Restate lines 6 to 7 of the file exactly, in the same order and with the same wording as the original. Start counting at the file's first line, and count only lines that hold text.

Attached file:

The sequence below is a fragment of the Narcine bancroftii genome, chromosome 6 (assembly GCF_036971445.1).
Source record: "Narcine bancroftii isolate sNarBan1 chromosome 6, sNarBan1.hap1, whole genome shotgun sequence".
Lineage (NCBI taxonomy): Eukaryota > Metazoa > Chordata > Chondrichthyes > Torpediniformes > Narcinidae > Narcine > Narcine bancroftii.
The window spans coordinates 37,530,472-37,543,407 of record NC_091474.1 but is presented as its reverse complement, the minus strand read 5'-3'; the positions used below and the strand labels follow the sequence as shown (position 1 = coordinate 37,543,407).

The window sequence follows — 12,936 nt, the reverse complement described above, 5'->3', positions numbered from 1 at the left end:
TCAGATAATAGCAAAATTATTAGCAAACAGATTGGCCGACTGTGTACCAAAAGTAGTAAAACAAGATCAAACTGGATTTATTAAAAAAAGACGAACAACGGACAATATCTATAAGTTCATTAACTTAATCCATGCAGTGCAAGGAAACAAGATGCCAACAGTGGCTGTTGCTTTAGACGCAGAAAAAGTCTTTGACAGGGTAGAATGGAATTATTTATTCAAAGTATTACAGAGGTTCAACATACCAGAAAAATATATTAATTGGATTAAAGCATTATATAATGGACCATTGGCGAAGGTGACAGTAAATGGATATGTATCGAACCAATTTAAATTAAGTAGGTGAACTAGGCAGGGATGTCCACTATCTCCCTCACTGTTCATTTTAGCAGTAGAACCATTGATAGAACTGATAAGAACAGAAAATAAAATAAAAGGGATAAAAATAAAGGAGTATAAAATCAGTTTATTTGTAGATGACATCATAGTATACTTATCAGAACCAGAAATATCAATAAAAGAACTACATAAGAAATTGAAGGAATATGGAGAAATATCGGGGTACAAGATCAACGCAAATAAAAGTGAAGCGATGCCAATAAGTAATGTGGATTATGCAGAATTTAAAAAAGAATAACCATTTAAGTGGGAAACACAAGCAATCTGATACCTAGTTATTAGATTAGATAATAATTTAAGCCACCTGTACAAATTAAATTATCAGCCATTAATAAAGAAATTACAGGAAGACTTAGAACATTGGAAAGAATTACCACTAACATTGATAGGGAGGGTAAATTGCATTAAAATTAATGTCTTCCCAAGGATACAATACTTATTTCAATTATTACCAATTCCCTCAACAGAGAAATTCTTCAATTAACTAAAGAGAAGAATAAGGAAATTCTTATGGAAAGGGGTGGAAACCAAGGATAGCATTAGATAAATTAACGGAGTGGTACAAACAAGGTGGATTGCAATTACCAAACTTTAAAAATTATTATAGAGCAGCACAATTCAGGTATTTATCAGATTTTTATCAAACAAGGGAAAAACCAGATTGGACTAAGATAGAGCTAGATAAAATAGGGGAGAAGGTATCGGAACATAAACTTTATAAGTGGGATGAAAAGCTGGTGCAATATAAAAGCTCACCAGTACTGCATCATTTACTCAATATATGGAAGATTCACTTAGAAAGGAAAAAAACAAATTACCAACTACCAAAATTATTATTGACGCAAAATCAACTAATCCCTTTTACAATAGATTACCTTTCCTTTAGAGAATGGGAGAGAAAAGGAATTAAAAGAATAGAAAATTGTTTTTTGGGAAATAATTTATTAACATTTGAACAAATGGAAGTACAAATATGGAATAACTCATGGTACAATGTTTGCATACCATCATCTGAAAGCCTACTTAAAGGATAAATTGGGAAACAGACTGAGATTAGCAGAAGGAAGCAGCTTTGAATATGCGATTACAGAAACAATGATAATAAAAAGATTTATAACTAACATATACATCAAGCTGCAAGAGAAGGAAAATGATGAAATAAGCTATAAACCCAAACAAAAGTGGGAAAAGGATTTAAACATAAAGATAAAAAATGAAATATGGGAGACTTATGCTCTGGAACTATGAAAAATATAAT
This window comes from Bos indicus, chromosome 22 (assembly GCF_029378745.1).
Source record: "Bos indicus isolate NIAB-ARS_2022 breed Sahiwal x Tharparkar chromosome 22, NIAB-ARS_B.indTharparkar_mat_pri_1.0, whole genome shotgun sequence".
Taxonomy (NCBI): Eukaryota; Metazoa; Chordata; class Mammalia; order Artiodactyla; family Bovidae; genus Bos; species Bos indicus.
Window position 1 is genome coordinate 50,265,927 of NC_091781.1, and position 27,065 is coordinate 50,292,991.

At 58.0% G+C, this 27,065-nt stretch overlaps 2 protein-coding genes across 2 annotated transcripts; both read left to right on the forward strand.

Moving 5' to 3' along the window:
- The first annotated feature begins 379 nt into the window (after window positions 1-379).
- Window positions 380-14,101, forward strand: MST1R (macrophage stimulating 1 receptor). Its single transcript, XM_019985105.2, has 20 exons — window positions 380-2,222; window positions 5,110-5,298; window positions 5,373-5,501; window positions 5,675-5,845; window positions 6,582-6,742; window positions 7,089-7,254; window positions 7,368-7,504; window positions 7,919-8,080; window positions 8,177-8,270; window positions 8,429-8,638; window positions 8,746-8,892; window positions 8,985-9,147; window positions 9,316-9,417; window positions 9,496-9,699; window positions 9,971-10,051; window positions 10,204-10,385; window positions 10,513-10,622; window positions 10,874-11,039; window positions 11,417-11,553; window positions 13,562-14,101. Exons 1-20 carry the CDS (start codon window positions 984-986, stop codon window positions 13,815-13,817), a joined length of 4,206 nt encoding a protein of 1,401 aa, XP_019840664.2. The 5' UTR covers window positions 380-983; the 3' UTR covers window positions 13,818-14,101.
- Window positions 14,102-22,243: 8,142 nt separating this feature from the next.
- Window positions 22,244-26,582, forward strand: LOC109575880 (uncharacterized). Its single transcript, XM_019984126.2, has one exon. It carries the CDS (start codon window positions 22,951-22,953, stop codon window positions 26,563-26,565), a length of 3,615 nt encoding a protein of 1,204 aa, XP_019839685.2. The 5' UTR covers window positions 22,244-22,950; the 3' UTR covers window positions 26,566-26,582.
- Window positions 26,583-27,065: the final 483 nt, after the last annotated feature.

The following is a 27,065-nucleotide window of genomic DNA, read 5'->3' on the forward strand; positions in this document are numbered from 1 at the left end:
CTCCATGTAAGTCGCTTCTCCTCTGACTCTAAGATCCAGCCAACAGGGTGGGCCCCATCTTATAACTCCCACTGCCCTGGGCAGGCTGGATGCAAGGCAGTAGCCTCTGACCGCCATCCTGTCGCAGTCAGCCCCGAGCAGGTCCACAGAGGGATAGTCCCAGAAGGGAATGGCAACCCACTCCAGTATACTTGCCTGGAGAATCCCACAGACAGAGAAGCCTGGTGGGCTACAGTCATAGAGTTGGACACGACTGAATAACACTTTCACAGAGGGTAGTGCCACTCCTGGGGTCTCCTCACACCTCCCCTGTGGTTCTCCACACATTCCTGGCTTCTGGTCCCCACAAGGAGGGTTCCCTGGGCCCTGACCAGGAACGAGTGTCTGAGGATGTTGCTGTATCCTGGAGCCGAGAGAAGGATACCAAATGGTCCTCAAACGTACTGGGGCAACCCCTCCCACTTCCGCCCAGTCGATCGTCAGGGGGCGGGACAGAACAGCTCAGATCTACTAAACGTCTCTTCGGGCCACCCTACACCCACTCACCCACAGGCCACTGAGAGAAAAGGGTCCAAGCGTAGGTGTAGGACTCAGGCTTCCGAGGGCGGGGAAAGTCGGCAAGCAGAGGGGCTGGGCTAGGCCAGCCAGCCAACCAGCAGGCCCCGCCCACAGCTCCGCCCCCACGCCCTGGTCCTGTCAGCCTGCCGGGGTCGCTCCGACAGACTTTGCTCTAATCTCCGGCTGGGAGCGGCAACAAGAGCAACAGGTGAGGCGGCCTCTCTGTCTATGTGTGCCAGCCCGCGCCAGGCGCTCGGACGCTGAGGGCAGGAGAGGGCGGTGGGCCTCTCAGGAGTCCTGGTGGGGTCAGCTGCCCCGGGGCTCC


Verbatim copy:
TCAGATAATAGCAAAATTATTAGCAAACAGATTGGCCGACTGTGTACCAAAAGTAGTAAAACAAGATCAAACTGGATTTATTAAAAAAAGACGAACAACGGACAATATCTATAAGTTCATTAACTTAATCCATGCAGTGCAAGGAAACAAGATGCCAACAGTGGCTGTTGCTTTAGACGCAGAAAAAGTCTTTGACAGGGTAGAATGGAATTATTTATTCAAAGTATTACAGAGGTTCAACATACCAGAAAAATATATTAATTGGATTAAAGCATTATATAATGGACCATTGGCGAAGGTGACAGTAAATGGATATGTATCGAACCAATTTAAATTAAGTAGGTGAACTAGGCAGGGATGTCCACTATCTCCCTCACTGTTCATTTTAGCAGTAGAACCATTGATAGAACTGATAAGAACAGAAAATAAAATAAAAGGGATAAAAATAAAGGAGTATAAAATCAGTTTATTTGTAGATGACATCATAGTATACTTATCAGAACCAGAAATATCAATAAAAGAACTACATAAGAAATTGAAGGAATATGGAGAAATATCGGGGTACAAGATCAACGCAAATAAAAGTGAAGCGATGCCAATAAGTAATGTGGATTATGCAGAATTTAAAAAAGAATAACCATTTAAGTGGGAAACACAAGCAATCTGATACCTAGTTATTAGATTAGATAATAATTTAAGCCACCTGTACAAATTAAATTATCAGCCATTAATAAAGAAATTACAGGAAGACTTAGAACATTGGAAAGAATTACCACTAACATTGATAGGGAGGGTAAATTGCATTAAAATTAATGTCTTCCCAAGGATACAATACTTATTTCAATTATTACCAATTCCCTCAACAGAGAAATTCTTCAATTAACTAAAGAGAAGAATAAGGAAATTCTTATGGAAAGGGGTGGAAACCAAGGATAGCATTAGATAAATTAACGGAGTGGTACAAACAAGGTGGATTGCAATTACCAAACTTTAAAAATTATTATAGAGCAGCACAATTCAGGTATTTATCAGATTTTTATCAAACAAGGGAAAAACCAGATTGGACTAAGATAGAGCTAGATAAAATAGGGGAGAAGGTATCGGAACATAAACTTTATAAGTGGGATGAAAAGCTGGTGCAATATAAAAGCTCACCAGTACTGCATCATTTACTCAATATATGGAAGATTCACTTAGAAAGGAAAAAAACAAATTACCAACTACCAAAATTATTATTGACGCAAAATCAACTAATCCCTTTTACAATAGATTACCTTTCCTTTAGAGAATGGGAGAGAAAAGGAATTAAAAGAATAGAAAATTGTTTTTTGGGAAATAATTTATTAACATTTGAACAAATGGAAGTACAAATATGGAATAACTCATGGTACAATGTTTGCATACCATCATCTGAAAGCCTACTTAAAGGATAAATTGGGAAACAGACTGAGATTAGCAGAAGGAAGCAGCTTTGAATATGCGATTACAGAAACAATGATAATAAAAAGATTTATAACTAACATATACATCAAGCTGCAAGAGAAGGAAAATGATGAAATAAGCTATAAACCCAAACAAAAGTGGGAAAAGGATTTAAACATAAAGATAAAAAATGAAATATGGGAGACTTATGCTCTGGAACTATGAAAAATATAAT
This window comes from Bos indicus, chromosome 22 (assembly GCF_029378745.1).